En EspaŅol

Q. Who is Mr. Smarty Plants?

A: There are those who suspect Wildflower Center volunteers are the culpable and capable culprits. Yet, others think staff members play some, albeit small, role. You can torture us with your plant questions, but we will never reveal the Green Guru's secret identity.

Help us grow by giving to the Plant Database Fund or by becoming a member

Did you know you can access the Native Plant Information Network with your web-enabled smartphone?

Share

Ask Mr. Smarty Plants

Ask Mr. Smarty Plants is a free service provided by the staff and volunteers at the Lady Bird Johnson Wildflower Center.

Search Smarty Plants
    
 
See a list of all Smarty Plants questions
Can't find the answer in our existing FAQs, submit a question to Mr. Smarty Plants.
Need help with plant identification, visit the plant identification page.
 
rate this answer
1 rating

Thursday - August 10, 2006

From: Phenix , AL
Region: Southeast
Topic: Wildflowers
Title: Overseeding native wildflower seeds as opposed to herbicides
Answered by: Joe Marcus

QUESTION:

Greetings from Alabama, We would like to "roundup" approx 2 A and plant some wildflower (s) that would TAKE OVER. We have 20 A and over half is in mixed woods. Pine, oak, sweetgum, and ???. Do you have any suggestions? Are there any wildflowers that will return if we use pre-emergence fertilizer?

ANSWER:

You may have a misperception about the way nature works. Plants fill niches that provide both the opportunity and the conditions for success. The large-scale use of herbicides typically result in successful growth of what we generally consider to be weedy, undesirable species and less succesful development of more desirable wildflowers.

You asked about two different types of herbicides. Roundup is the tradename of an herbicide containing the active ingredient glyphosate. It is a contact herbicide which works on green, growing plants. Pre-emergent herbicides prevent germinating seeds from growing. Whether you use either, both or none of these herbicides will largely depend on what you are trying to control and what stage of growth it's in. Often it is possible to obtain the desired results without using any herbicides at all. The application of herbicides often results in disturbed conditions similar to tilling which provide the perfect conditions for most of the noxious weeds you will encounter.

It is often better to overseed with desirable wildflower species to provide the best opportunity for them to become established. A wildflower seed mix designed for your area will contain some species that will successfully become established - sometimes spectacularly so - others that will be less successful and a few that will fail completely. However, by overseeding you are far less likely to create a two-acre haven for cocklebur, beggarticks or rattlepod.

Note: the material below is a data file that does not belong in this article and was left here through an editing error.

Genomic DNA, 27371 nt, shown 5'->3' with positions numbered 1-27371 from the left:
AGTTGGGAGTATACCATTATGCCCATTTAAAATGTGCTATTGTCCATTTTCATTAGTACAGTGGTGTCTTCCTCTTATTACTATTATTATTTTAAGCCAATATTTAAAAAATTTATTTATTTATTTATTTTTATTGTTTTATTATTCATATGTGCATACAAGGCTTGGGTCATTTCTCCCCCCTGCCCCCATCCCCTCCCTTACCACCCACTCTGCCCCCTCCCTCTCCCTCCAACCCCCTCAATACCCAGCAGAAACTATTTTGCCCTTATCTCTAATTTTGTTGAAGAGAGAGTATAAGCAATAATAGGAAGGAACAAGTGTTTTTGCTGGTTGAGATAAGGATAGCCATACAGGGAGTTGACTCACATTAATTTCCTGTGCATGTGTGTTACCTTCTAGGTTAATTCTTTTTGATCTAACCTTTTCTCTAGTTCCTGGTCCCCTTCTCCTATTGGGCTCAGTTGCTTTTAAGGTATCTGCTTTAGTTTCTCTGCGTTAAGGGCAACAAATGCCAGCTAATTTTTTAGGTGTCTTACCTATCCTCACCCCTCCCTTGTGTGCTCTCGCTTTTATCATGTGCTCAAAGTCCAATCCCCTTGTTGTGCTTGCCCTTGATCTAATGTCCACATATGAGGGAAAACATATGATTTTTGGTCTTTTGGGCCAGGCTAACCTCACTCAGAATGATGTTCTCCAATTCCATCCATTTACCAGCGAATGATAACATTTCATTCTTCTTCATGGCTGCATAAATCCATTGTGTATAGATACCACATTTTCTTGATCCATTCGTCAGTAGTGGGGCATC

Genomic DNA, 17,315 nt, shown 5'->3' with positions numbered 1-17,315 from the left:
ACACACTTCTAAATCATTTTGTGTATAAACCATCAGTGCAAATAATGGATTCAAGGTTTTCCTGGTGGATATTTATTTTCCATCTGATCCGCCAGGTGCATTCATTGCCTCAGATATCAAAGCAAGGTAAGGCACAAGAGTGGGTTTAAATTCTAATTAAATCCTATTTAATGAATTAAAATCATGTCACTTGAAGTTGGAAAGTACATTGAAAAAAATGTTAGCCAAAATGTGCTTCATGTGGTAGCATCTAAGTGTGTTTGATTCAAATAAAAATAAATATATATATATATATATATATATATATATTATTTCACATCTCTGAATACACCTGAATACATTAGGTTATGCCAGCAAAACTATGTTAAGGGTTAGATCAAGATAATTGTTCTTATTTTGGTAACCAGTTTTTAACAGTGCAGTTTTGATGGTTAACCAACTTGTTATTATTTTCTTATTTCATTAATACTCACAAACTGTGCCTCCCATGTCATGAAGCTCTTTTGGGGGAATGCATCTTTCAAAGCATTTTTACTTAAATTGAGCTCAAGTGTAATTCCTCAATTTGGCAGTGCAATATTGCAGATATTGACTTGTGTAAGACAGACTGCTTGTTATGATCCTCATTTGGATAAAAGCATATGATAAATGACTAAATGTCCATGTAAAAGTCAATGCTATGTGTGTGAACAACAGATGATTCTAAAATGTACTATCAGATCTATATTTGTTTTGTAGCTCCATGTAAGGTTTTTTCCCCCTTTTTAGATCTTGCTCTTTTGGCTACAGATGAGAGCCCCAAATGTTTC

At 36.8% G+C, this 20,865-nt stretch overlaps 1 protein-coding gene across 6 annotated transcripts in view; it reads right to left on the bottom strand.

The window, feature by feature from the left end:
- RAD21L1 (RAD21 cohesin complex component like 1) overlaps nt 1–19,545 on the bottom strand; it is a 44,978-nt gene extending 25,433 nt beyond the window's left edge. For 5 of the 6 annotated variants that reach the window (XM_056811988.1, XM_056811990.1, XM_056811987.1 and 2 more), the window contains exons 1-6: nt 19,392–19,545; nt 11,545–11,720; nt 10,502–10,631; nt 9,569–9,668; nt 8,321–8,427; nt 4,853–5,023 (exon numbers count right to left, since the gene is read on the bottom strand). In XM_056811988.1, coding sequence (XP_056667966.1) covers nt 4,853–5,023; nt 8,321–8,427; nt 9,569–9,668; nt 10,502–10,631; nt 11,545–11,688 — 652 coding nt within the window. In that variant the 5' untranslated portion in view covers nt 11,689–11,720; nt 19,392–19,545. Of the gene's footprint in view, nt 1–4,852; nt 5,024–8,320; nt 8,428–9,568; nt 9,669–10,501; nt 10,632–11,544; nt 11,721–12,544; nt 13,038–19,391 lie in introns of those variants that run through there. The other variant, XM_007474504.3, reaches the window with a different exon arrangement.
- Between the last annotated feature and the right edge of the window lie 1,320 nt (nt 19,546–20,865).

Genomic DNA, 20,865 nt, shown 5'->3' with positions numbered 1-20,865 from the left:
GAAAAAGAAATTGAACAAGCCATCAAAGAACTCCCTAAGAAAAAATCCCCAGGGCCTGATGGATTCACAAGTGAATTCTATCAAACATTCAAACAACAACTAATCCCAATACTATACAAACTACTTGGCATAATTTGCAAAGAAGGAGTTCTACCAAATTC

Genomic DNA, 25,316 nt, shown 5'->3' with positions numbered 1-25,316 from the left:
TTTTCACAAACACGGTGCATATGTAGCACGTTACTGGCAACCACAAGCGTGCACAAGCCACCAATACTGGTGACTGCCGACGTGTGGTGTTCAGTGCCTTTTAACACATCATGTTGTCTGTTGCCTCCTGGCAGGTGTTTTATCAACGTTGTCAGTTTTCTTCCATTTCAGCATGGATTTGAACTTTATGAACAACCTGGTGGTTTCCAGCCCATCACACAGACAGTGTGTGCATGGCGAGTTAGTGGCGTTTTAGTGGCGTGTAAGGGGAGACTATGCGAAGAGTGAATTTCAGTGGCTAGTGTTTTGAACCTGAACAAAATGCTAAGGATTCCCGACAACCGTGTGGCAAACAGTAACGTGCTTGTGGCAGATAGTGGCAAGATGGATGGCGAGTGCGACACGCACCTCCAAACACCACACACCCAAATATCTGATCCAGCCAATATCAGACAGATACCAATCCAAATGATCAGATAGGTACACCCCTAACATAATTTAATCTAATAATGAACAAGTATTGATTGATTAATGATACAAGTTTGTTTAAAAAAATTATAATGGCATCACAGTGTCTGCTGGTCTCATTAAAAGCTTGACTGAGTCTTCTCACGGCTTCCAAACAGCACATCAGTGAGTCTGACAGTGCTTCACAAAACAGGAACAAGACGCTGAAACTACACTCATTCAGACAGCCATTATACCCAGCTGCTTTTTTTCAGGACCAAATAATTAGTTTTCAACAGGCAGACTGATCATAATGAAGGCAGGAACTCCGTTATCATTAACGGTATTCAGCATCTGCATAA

The article Wildflower Meadows can be found in the NPIN Native Plant Library.

 

More Wildflowers Questions

Are Brown-eyed susans and Black-eyed susans the same species?
December 02, 2014 - Are Brown eyed Susans the same as the Black-eyed Susan? I've read that they are both common names for the same plant, but the flower looks slightly different in different regions. Thank you.
view the full question and answer

Where can white prickly poppy be viewed en mass from Baton Rouge LA?
January 16, 2013 - Does the center feature the native White Prickly Poppy? When is prime blooming season? Can you give me some specific locations in the area where the plant can be seen en mass and photographed? Thank...
view the full question and answer

Is Fern-like Plant with White Flower Poison Hemlock?
May 06, 2014 - I have a fern-like plant which produces white flowers that uncurl from the stem as the plant starts to grow. Is this poison hemlock?
view the full question and answer

Hardiness of Mexican bush sage in USDA Zone 7
September 25, 2006 - I have a Mexican Sage (salvia). I need to know the care of it especially because it is a gift and the plant is about 5 ft. With the weather and the red clay I don't know if I could plant it or just ...
view the full question and answer

Drought Tolerant Shrubs and Perennials in San Jose, CA
July 18, 2013 - Hello I am a SLT home owner in San Jose, Ca. and want to plant drought tolerant shrubs and perennials. We don't have irrigation but plan to put a timer on a nozzle and run some lines. At least I am t...
view the full question and answer

Smarty Plants's Facebook profile Support the Wildflower Center by Donating Online or Becoming a Member today.

Mr. Smarty Plants wants you to be his Facebook friend. Click the Facebook icon to add yourself to Mr. Smarty Plants list of friends.
E-NEWSLETTER | BECOME A MEMBER | DONATE NOW | MEDIA | SITEMAP | STAFF
© 2015 Lady Bird Johnson Wildflower Center